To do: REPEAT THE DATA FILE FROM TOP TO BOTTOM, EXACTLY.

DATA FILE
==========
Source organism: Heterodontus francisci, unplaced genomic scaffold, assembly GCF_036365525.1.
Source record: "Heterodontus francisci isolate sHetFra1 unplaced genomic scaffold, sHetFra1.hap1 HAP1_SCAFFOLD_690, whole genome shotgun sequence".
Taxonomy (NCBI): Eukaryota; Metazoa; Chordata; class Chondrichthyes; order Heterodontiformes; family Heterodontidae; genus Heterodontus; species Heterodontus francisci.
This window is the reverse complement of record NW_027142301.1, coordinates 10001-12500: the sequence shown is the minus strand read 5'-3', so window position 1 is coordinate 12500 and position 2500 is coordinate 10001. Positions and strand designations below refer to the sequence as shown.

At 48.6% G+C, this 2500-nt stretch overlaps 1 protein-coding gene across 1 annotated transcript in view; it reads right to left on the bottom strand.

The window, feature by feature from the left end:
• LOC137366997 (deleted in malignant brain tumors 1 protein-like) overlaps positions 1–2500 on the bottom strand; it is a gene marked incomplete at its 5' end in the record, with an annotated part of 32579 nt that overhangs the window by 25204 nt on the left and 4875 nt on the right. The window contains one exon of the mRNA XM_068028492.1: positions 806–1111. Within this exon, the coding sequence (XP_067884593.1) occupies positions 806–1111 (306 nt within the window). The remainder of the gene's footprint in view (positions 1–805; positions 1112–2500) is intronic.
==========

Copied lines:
Source organism: Heterodontus francisci, unplaced genomic scaffold, assembly GCF_036365525.1.
Source record: "Heterodontus francisci isolate sHetFra1 unplaced genomic scaffold, sHetFra1.hap1 HAP1_SCAFFOLD_690, whole genome shotgun sequence".
Taxonomy (NCBI): Eukaryota; Metazoa; Chordata; class Chondrichthyes; order Heterodontiformes; family Heterodontidae; genus Heterodontus; species Heterodontus francisci.
This window is the reverse complement of record NW_027142301.1, coordinates 10001-12500: the sequence shown is the minus strand read 5'-3', so window position 1 is coordinate 12500 and position 2500 is coordinate 10001. Positions and strand designations below refer to the sequence as shown.

At 48.6% G+C, this 2500-nt stretch overlaps 1 protein-coding gene across 1 annotated transcript in view; it reads right to left on the bottom strand.

The window, feature by feature from the left end:
• LOC137366997 (deleted in malignant brain tumors 1 protein-like) overlaps positions 1–2500 on the bottom strand; it is a gene marked incomplete at its 5' end in the record, with an annotated part of 32579 nt that overhangs the window by 25204 nt on the left and 4875 nt on the right. The window contains one exon of the mRNA XM_068028492.1: positions 806–1111. Within this exon, the coding sequence (XP_067884593.1) occupies positions 806–1111 (306 nt within the window). The remainder of the gene's footprint in view (positions 1–805; positions 1112–2500) is intronic.